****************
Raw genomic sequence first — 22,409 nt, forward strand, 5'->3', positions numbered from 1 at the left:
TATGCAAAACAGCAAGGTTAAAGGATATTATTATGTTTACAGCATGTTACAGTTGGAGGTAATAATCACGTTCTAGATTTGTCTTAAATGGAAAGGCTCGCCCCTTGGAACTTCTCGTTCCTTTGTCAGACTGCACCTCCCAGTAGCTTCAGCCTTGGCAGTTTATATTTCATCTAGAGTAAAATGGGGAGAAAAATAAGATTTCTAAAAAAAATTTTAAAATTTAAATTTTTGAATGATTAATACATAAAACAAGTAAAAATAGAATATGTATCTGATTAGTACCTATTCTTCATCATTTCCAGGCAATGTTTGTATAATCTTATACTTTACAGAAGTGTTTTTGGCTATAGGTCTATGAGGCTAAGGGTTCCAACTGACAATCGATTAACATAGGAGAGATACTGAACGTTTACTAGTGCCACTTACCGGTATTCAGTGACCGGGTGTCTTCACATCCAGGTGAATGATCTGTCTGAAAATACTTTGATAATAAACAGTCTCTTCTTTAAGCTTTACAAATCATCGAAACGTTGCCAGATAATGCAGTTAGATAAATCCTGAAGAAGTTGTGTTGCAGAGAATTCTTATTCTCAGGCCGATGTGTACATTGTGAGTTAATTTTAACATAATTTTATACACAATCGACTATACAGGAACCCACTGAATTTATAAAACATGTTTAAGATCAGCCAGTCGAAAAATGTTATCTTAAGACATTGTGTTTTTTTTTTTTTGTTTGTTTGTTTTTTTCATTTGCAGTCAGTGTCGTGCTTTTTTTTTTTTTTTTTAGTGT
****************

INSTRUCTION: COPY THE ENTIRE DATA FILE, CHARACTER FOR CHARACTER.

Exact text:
Raw genomic sequence first — 22,409 nt, forward strand, 5'->3', positions numbered from 1 at the left:
TATGCAAAACAGCAAGGTTAAAGGATATTATTATGTTTACAGCATGTTACAGTTGGAGGTAATAATCACGTTCTAGATTTGTCTTAAATGGAAAGGCTCGCCCCTTGGAACTTCTCGTTCCTTTGTCAGACTGCACCTCCCAGTAGCTTCAGCCTTGGCAGTTTATATTTCATCTAGAGTAAAATGGGGAGAAAAATAAGATTTCTAAAAAAAATTTTAAAATTTAAATTTTTGAATGATTAATACATAAAACAAGTAAAAATAGAATATGTATCTGATTAGTACCTATTCTTCATCATTTCCAGGCAATGTTTGTATAATCTTATACTTTACAGAAGTGTTTTTGGCTATAGGTCTATGAGGCTAAGGGTTCCAACTGACAATCGATTAACATAGGAGAGATACTGAACGTTTACTAGTGCCACTTACCGGTATTCAGTGACCGGGTGTCTTCACATCCAGGTGAATGATCTGTCTGAAAATACTTTGATAATAAACAGTCTCTTCTTTAAGCTTTACAAATCATCGAAACGTTGCCAGATAATGCAGTTAGATAAATCCTGAAGAAGTTGTGTTGCAGAGAATTCTTATTCTCAGGCCGATGTGTACATTGTGAGTTAATTTTAACATAATTTTATACACAATCGACTATACAGGAACCCACTGAATTTATAAAACATGTTTAAGATCAGCCAGTCGAAAAATGTTATCTTAAGACATTGTGTTTTTTTTTTTTTGTTTGTTTGTTTTTTTCATTTGCAGTCAGTGTCGTGCTTTTTTTTTTTTTTTTTAGTGT